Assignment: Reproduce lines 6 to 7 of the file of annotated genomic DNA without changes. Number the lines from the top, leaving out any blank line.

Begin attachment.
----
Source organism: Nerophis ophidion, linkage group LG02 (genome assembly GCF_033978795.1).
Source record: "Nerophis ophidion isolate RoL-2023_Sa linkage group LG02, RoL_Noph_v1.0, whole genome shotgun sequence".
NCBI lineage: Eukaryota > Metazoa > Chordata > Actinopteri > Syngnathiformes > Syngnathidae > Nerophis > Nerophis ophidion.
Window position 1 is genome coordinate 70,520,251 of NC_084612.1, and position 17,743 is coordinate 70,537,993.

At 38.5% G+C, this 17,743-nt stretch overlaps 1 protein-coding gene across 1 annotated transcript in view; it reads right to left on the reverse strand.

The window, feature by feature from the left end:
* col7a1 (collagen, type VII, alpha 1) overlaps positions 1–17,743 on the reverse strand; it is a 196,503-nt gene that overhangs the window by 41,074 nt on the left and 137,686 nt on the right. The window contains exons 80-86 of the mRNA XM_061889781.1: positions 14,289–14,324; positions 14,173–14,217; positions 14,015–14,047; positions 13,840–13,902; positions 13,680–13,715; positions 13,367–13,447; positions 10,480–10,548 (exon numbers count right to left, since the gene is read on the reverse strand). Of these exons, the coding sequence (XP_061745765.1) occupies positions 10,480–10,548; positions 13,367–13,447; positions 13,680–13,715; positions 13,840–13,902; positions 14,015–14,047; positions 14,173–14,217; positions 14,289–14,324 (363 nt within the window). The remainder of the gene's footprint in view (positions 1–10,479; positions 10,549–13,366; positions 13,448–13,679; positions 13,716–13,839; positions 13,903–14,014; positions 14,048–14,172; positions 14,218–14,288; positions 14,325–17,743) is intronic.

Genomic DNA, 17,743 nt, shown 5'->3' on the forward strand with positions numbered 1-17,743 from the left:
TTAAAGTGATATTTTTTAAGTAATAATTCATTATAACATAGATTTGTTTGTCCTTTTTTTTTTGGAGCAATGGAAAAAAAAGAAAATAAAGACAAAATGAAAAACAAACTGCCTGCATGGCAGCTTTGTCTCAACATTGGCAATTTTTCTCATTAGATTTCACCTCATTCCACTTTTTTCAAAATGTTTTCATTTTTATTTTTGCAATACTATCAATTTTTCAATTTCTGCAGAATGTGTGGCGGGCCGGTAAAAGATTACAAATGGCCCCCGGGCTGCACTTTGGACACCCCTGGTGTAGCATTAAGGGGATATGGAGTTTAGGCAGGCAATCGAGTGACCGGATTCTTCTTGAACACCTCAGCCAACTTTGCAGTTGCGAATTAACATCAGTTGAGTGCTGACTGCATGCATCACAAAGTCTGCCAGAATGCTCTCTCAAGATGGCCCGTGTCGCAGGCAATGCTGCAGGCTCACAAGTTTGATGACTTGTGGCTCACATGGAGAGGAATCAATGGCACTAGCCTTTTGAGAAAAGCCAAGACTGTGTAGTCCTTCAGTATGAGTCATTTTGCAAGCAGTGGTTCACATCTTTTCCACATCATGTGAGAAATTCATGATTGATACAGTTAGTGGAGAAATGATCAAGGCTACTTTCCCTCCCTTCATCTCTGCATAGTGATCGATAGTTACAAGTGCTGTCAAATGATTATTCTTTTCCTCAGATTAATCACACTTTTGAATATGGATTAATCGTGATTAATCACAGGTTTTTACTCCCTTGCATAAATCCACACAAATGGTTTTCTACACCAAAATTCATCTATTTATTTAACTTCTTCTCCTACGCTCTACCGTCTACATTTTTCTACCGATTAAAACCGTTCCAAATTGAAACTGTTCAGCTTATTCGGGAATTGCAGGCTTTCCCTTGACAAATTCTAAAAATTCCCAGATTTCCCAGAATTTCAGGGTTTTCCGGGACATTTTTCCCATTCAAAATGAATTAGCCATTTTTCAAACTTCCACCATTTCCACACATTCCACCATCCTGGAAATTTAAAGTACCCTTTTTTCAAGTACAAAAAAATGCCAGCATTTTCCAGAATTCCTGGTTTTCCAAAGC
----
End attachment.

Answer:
The window, feature by feature from the left end:
* col7a1 (collagen, type VII, alpha 1) overlaps positions 1–17,743 on the reverse strand; it is a 196,503-nt gene that overhangs the window by 41,074 nt on the left and 137,686 nt on the right. The window contains exons 80-86 of the mRNA XM_061889781.1: positions 14,289–14,324; positions 14,173–14,217; positions 14,015–14,047; positions 13,840–13,902; positions 13,680–13,715; positions 13,367–13,447; positions 10,480–10,548 (exon numbers count right to left, since the gene is read on the reverse strand). Of these exons, the coding sequence (XP_061745765.1) occupies positions 10,480–10,548; positions 13,367–13,447; positions 13,680–13,715; positions 13,840–13,902; positions 14,015–14,047; positions 14,173–14,217; positions 14,289–14,324 (363 nt within the window). The remainder of the gene's footprint in view (positions 1–10,479; positions 10,549–13,366; positions 13,448–13,679; positions 13,716–13,839; positions 13,903–14,014; positions 14,048–14,172; positions 14,218–14,288; positions 14,325–17,743) is intronic.